We got our hands on a pre-production Sony NEX-7, and talked exclusively to Sony UK's Paul Genge about the new Compact System Camera
Sony NEX-7 First Impressions
The Sony NEX-7 is a Compact System Camera unlike any other yet produced. Up to now there has broadly been two types of CSC: DSLR style and compact camera style, the key difference between them apart from shape, being the inclusion of a built-in electronic viewfinder (EVF) in the former. The NEX-7 is a hybrid of the two styles. It takes the compact styling of the rest of the NEX range as a starting point, but blows it up in size and adds an EVF. In outward appearance its styling and sober black-only finish is reminiscent of M series Leicas and immediately conveys that this is a serious camera aimed at a different and more advanced audience that CSCs have targeted thus far.
Its specification is top of the range: the same brand new 24.3MP APS-C CMOS sensor as used in the new Alpha 77 and 65 DSLRs, and also the same 2.3 million dot OLED viewfinder. Both are world leading and, at the moment, unmatched by any other manufacturer. (Samsung’s new NX200 comes closest to the NEX-7’s sensor resolution with 20.3MP)
But it’s in the design and handling that Sony has invested the most energy. Previous NEX cameras are designed primarily for point-and-shot use, not for those who like to have quick access to the key settings such as the ISO, White Balance and Dynamic Range, and altering such parameters on these cameras can be a frustrating process. With the NEX-7 Sony has gone to the opposite extreme by introducing the most flexible control system yet seen on a CSC. Sony calls it the Tri-Navi system because it comprises three controls – the rotary dial on the back plus two new unmarked dials on the top which can be set to pretty much whatever you want them to be. A button on the front of the camera allows you to toggle through all the various functions that can be applied to these dials, so you can change them at any time without recourse to the menu – and, thanks to the EVF, without taking your eye off the subject.
In practice the system works well. The dials are well placed and the various options offered by each of the dials is displayed along the top of the LCD screen as you scroll, in case you forget what you’ve set them to do. Tri-Navi is a neat solution to the problem of providing direct access to the settings without covering such a small body in a plethora of buttons.
Also new on a NEX camera is a built in flash which pops up out of the body on a cantilever contraption, and if that isn’t sufficient there’s also a hotshoe so you can attach Sony’s range of Alpha dedicated flashguns.
Alpha Mount Adaptor
One of the appeals of the NEX system is that its shallow body enables the attachment of adaptors for pretty much any lens mount. Sony’s new LA-EA2 Alpha mount adaptor features its own translucent mirror and AF module so that any Alpha lenses attached to it behave like they do on Alpha cameras, with the superior phase detection AF. But with the right mount you can fit all kinds of lenses, both current and obsolete, and it is envisaged that the NEX-7 will be popular with owners of Leica M series lenses in particular.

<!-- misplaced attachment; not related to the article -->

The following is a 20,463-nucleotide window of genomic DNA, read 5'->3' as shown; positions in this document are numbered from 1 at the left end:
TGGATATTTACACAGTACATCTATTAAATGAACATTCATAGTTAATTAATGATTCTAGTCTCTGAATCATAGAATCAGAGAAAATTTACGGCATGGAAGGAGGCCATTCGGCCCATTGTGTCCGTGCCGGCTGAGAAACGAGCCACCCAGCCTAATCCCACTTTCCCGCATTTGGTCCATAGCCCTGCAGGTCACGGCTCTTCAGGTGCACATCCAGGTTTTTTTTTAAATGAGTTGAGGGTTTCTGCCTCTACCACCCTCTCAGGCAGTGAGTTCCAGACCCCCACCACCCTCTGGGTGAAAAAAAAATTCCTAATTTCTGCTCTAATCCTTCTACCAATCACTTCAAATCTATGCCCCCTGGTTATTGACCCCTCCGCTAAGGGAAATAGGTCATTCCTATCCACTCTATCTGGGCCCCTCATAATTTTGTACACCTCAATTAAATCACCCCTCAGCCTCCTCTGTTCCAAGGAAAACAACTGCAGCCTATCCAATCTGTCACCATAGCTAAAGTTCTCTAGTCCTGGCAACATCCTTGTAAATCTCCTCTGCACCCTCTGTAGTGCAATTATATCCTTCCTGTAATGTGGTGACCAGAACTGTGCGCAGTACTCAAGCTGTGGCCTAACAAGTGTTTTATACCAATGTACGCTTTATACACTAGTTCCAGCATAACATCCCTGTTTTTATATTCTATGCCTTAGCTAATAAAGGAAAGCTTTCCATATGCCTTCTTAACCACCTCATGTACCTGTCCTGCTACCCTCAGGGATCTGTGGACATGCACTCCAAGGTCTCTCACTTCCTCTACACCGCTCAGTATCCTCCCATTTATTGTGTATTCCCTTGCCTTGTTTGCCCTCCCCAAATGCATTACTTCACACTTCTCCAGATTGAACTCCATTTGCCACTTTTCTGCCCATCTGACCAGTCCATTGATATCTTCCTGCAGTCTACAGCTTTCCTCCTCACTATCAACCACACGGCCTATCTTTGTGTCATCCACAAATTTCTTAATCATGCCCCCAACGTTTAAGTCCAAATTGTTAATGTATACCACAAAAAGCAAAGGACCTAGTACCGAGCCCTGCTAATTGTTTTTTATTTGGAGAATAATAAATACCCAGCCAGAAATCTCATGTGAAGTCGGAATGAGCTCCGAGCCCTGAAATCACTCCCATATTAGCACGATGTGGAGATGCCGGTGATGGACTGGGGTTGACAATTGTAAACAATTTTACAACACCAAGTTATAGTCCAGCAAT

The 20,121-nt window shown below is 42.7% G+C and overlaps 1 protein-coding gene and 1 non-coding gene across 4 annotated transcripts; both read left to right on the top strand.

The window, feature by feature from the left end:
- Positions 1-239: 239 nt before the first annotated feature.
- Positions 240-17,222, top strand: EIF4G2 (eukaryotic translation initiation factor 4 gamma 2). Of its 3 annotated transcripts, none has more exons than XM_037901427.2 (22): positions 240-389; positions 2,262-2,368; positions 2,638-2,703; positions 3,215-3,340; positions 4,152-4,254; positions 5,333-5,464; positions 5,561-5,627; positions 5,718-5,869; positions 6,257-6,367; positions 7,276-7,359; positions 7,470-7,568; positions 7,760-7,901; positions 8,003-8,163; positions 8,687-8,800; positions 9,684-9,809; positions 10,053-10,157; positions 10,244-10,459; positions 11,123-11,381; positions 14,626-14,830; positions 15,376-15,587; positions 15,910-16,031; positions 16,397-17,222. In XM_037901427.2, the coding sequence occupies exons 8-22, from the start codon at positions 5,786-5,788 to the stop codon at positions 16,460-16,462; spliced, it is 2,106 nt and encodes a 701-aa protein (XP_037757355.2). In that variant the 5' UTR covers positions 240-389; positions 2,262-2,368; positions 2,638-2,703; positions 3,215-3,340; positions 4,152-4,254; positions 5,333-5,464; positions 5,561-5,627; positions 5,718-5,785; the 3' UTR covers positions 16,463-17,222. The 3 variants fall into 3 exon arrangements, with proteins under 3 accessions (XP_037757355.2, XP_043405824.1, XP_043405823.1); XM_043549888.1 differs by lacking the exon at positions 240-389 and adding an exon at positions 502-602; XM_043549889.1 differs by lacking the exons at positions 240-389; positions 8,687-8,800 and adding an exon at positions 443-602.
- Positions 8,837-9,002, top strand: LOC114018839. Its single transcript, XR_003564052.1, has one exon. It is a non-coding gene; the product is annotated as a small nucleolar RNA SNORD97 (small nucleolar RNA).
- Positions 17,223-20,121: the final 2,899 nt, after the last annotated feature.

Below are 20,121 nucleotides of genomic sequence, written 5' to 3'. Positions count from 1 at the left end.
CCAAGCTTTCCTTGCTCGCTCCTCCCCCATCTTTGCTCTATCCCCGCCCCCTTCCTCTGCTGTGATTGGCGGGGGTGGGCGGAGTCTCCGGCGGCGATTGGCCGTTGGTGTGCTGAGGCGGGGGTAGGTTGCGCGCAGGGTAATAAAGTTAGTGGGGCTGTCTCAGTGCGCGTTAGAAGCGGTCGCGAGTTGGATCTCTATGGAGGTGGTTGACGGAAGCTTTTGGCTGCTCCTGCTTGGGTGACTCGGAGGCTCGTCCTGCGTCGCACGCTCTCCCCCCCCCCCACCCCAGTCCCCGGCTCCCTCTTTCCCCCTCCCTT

The NEX-7 we handled is an early pre-production model and we were not allowed to put an SD card in it to assess to image quality, as there’s still some tweaking to be done to the firmware, but from a handling and usability perspective the NEX-7 is impressive. Its discreet form makes it an ideal street photographer’s camera. The tilting 921k dot LCD screen facilitates candid shooting but the inclusion of that superb EVF, which we have already seen on the Alpha 77, makes it a great option for those who would never consider buying a camera without a viewfinder.
It isn’t cheap. At around £1100 or so for the body it is much the same price as the Alpha 77 which outperforms it in many areas, but it’s a different proposition aimed at different type of user. It isn’t a cheaper alternative but an equal one, in different ways. It will appeal to those who want to travel light and we see it being used more with premium prime lenses, such as the pancakes, than with zooms. The prospect of that 24MP sensor paired with Leica M series lenses is particularly salivating, especially given the price of the body compared with the £5000 Leica M9.
The NEX-7 will be in UK shops by the end of November, and we hope to have a full review as soon as it becomes available.
The NEX-7 will only be available in black.
The NEX-7 is the first NEX with a built in flash
Back view of the NEX-7
Compared with the NEX-5N (right)
Compared with the NEX-5N (right)
With the LA-EA2 adaptor, for Alpha lenses
The LA-EA2 adator provides Phase shift AF with all Alpha AF lenses